Juno’s First Flyby Reveals Jupiter’s North Pole is Like Nothing We’ve Ever Imagined

Friday, 02 September 2016 - 3:15PM
Space
Astrophysics
Solar System
Friday, 02 September 2016 - 3:15PM
Juno’s First Flyby Reveals Jupiter’s North Pole is Like Nothing We’ve Ever Imagined
NASA has just received the first data and images of Jupiter's north pole from the Juno spacecraft, and what they've found is unlike anything they've ever imagined.

The spacecraft, which was launched on August 5th, 2011, has just made the first of 37 orbital flybys on August 27th of this year. Juno is loaded not only with imaging technology, but also with an infrared device called the Jovian Infrared Auroral Mapper (JIRAM), another device known simply as Waves that records radio waves generated from the planet, and a handful of other instruments used to capture scientific data and send back to the team at NASA. These different pieces of technology led to a monumental yield of scientific data for the spacecraft's first flyby.

First of all, images taken of Jupiter's north pole have revealed some really intriguing facts about what it actually looks like up close. One of the principal investigators of Juno from the Southwest Research Institute in San Antonio had this to say about the data that's been recorded:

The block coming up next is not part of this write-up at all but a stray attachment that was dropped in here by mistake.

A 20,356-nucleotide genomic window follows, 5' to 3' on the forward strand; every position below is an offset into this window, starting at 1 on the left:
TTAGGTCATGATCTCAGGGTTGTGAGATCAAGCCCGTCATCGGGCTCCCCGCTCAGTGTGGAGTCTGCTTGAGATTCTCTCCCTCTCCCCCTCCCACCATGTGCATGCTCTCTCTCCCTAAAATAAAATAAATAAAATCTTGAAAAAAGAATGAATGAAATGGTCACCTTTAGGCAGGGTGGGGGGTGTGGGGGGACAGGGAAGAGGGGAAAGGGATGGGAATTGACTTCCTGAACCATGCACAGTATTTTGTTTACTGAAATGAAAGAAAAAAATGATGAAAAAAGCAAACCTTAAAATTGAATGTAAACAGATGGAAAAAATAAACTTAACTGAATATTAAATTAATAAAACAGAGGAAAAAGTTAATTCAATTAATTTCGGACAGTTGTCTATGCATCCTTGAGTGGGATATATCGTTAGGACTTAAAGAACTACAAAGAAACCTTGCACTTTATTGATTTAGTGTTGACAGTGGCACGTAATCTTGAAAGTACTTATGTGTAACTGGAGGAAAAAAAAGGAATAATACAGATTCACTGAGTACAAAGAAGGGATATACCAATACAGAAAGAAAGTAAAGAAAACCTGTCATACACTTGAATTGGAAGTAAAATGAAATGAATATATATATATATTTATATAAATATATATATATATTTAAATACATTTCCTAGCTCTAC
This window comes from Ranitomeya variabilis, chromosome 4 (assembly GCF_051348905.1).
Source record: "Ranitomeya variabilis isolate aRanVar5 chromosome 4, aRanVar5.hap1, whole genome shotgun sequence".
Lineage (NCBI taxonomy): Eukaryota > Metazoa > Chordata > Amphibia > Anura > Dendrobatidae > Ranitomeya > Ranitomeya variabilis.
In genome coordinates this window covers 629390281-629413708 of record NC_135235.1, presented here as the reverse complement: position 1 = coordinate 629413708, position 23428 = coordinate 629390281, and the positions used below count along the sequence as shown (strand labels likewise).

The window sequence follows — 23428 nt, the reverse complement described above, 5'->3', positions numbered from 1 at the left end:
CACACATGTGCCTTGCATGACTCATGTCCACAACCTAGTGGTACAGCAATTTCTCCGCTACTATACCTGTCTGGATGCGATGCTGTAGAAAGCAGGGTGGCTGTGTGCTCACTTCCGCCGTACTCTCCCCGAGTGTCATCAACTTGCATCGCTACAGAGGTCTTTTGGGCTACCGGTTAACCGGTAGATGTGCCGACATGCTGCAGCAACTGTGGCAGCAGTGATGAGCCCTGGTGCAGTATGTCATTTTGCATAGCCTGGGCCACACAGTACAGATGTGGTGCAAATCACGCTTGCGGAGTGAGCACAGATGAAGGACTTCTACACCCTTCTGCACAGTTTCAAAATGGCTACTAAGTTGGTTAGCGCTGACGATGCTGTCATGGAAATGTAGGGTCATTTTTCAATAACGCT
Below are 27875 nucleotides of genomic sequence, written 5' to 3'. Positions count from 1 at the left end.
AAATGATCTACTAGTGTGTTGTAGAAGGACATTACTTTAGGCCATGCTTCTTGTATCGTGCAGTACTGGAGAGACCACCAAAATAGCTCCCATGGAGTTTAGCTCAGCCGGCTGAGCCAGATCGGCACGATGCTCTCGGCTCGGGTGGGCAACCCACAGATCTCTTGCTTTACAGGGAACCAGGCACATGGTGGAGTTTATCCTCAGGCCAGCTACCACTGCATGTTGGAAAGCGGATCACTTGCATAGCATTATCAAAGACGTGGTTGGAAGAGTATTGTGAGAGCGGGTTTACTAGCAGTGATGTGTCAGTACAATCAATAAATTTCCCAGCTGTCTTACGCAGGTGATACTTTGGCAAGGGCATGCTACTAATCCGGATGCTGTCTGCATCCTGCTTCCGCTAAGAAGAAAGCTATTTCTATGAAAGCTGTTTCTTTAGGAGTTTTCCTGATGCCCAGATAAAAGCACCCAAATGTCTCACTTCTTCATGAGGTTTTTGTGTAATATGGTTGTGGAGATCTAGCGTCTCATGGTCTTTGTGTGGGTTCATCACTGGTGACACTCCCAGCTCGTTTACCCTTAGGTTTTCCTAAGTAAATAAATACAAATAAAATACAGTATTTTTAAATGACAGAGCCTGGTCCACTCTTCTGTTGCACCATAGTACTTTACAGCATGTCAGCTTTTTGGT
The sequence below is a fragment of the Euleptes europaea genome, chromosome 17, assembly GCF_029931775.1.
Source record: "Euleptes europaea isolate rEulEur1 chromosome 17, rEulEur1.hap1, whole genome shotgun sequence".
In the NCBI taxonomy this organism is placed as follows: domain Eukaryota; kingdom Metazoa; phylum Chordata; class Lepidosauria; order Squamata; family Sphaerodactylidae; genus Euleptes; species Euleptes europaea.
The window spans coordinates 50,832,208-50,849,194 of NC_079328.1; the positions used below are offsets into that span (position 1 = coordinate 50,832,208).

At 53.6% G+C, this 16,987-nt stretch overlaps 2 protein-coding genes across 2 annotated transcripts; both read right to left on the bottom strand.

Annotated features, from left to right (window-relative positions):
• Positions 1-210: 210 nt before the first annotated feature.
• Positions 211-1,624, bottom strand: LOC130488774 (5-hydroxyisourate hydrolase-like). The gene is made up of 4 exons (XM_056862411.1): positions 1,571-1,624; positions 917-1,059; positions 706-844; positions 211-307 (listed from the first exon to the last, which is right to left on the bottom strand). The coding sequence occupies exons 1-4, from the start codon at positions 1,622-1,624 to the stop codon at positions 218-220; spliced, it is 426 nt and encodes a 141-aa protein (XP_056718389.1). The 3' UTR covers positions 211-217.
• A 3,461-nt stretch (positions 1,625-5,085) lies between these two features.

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First glimpse of Jupiter's north pole, and it looks like nothing we have seen or imagined before…It's bluer in color up there than other parts of the planet, and there are a lot of storms. There is no sign of the latitudinal bands or zone and belts that we are used to — this image is hardly recognizable as Jupiter. We're seeing signs that the clouds have shadows, possibly indicating that the clouds are at a higher altitude than other features.
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Perhaps the greatest find of Juno as of yet, however, is the radio waves being emitted by energetic particles that generate the encircling auroras of the planet. NASA has released an accompanying video with the radio waves, and it's downright haunting. Dr. Bill Kurth, involved specifically with Juno's Waves device, says that this is Jupiter "talking to us in a way only gas-giant worlds can." According to the data, these radio wave emissions are the strongest in the solar system. They also leave open a certain mystery for the scientists involved with the Juno project to investigate, as it's still unknown where the electrons that create these radio waves are coming from. While all of this is terribly exciting news, this is hopefully just the first of what's to come. Juno still has 36 flybys left in it, and if even just one more proves as fruitful as the first, then mankind's knowledge of the solar system could be about to take a big step forward.
Science
NASA
Space
Astrophysics
Solar System